How to Re-shaft a Golf Club (irons)

By Bill Herrfeldt

golfer hitting from bunker
Perhaps you think it's time to buy a new set of irons because there have been a slew of technological breakthroughs in shafts since you bought your old ones. Actually, you can benefit from those breakthroughs without paying $500, or more, for new ones by simply replacing the shafts in the ones you now have. Here's how to reshaft your irons, a way that can both improve your golf game and save you a lot of money.


Difficulty: Moderate
  1. Remove your old shafts. If they are made of steel, place one in a vise, then tighten it. If there is a plastic ferrule where the club head meets the shaft, wrap it in a wet paper towel to keep it from burning. Wearing a pair of fire-retardant gloves, heat the hosel of the club head for 30 seconds with a heat gun, then twist the shaft to remove it. You may have to heat it again if you have difficulty in removing the shaft. If you bought your clubs more than about 10 years ago, it may have a pin or a screw that holds the club head and shaft together. Pull it out before you heat the shaft. Also use a heat gun on graphite shafts, but don't run the risk of leaving some of the shaft in the hosel of the club head by twisting the shaft. If you can't remove it on the first try, keep reheating it until you can.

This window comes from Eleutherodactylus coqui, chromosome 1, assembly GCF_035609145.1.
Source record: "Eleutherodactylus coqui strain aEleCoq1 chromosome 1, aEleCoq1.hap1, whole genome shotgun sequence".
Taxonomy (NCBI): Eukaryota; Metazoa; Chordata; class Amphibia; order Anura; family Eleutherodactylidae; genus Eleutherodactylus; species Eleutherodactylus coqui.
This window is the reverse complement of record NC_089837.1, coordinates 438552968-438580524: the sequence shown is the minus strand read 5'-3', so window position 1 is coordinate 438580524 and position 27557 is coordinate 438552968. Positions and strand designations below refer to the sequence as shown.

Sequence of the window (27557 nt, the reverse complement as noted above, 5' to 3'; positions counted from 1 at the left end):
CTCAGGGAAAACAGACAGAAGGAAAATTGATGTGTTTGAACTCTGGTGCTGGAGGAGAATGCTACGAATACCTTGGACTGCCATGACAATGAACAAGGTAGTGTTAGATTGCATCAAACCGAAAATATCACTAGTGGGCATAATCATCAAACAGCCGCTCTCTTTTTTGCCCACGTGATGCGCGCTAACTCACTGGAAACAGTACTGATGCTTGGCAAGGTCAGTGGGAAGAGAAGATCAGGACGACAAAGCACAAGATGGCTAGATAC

2. Use sandpaper or a file to abrade the end of the steel shafts that will go into the hosels of your club heads. However, if the shafts are made of graphite, remove the outer coating with a sanding belt before you sand them. If the shafts are a little too fat to fit into the hosels, use a wire drill bit on them until they fit snugly into them.
  3. Make sure that the shafts are completely covered when you apply the epoxy to their tips. Then slide them into the hosels, rotating them slightly to make sure they are completely covered with the epoxy. Gently tap the other end of the shafts on a hard surface to make sure they are all the way in.
  4. Cut the shafts to their proper length after the epoxy has hardened, which takes less than 2 hours. For steel shafts, cut them with a hacksaw. However, if they are graphite shafts, you must first tape the area so that the shafts will not shatter, then use a band saw to cut them to the proper length.
  5. Put on the grips. Thoroughly clean the area on the shafts that will be covered by the grips before you wrap it with double-sided tape. Cover the tape with grip solvent and carefully slide each grip down the shaft to the end. Since it takes about 10 minutes for the solvent to dry, you have plenty of time to adjust the grips with your hands.

About the Author

Bill Herrfeldt specializes in finance, sports and the needs of retiring people, and has been published in the national edition of "Erickson Tribune," the "Washington Post" and the "Arizona Republic." He graduated from the University of Louisville.